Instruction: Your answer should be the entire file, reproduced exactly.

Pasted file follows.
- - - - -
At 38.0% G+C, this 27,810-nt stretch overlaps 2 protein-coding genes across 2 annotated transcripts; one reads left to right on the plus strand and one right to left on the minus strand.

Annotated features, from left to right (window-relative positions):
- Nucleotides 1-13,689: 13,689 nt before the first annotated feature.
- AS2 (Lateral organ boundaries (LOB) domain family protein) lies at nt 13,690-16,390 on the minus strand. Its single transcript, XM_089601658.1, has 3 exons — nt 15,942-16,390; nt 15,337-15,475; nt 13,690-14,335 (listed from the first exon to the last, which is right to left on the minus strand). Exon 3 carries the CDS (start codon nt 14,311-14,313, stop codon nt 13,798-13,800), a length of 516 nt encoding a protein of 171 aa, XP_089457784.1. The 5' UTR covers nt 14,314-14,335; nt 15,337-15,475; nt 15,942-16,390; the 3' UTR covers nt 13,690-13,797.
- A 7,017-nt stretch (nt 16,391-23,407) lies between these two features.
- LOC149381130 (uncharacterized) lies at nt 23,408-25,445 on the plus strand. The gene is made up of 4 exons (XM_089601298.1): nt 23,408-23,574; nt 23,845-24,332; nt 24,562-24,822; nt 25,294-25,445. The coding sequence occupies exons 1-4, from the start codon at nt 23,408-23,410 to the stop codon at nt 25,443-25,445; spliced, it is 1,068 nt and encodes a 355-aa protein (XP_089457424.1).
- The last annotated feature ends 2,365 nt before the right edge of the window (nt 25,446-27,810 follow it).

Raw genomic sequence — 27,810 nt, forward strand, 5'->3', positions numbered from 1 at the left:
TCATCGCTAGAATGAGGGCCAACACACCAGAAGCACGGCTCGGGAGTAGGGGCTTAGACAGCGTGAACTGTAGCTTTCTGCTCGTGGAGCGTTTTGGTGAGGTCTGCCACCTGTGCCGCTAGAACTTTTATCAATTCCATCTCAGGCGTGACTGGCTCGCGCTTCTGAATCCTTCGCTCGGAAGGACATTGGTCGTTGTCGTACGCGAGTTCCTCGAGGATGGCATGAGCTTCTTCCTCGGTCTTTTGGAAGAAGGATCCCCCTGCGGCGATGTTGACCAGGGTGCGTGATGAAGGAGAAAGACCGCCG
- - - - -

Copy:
At 38.0% G+C, this 27,810-nt stretch overlaps 2 protein-coding genes across 2 annotated transcripts; one reads left to right on the plus strand and one right to left on the minus strand.

Annotated features, from left to right (window-relative positions):
- Nucleotides 1-13,689: 13,689 nt before the first annotated feature.
- AS2 (Lateral organ boundaries (LOB) domain family protein) lies at nt 13,690-16,390 on the minus strand. Its single transcript, XM_089601658.1, has 3 exons — nt 15,942-16,390; nt 15,337-15,475; nt 13,690-14,335 (listed from the first exon to the last, which is right to left on the minus strand). Exon 3 carries the CDS (start codon nt 14,311-14,313, stop codon nt 13,798-13,800), a length of 516 nt encoding a protein of 171 aa, XP_089457784.1. The 5' UTR covers nt 14,314-14,335; nt 15,337-15,475; nt 15,942-16,390; the 3' UTR covers nt 13,690-13,797.
- A 7,017-nt stretch (nt 16,391-23,407) lies between these two features.
- LOC149381130 (uncharacterized) lies at nt 23,408-25,445 on the plus strand. The gene is made up of 4 exons (XM_089601298.1): nt 23,408-23,574; nt 23,845-24,332; nt 24,562-24,822; nt 25,294-25,445. The coding sequence occupies exons 1-4, from the start codon at nt 23,408-23,410 to the stop codon at nt 25,443-25,445; spliced, it is 1,068 nt and encodes a 355-aa protein (XP_089457424.1).
- The last annotated feature ends 2,365 nt before the right edge of the window (nt 25,446-27,810 follow it).

Raw genomic sequence — 27,810 nt, forward strand, 5'->3', positions numbered from 1 at the left:
TCATCGCTAGAATGAGGGCCAACACACCAGAAGCACGGCTCGGGAGTAGGGGCTTAGACAGCGTGAACTGTAGCTTTCTGCTCGTGGAGCGTTTTGGTGAGGTCTGCCACCTGTGCCGCTAGAACTTTTATCAATTCCATCTCAGGCGTGACTGGCTCGCGCTTCTGAATCCTTCGCTCGGAAGGACATTGGTCGTTGTCGTACGCGAGTTCCTCGAGGATGGCATGAGCTTCTTCCTCGGTCTTTTGGAAGAAGGATCCCCCTGCGGCGATGTTGACCAGGGTGCGTGATGAAGGAGAAAGACCGCCG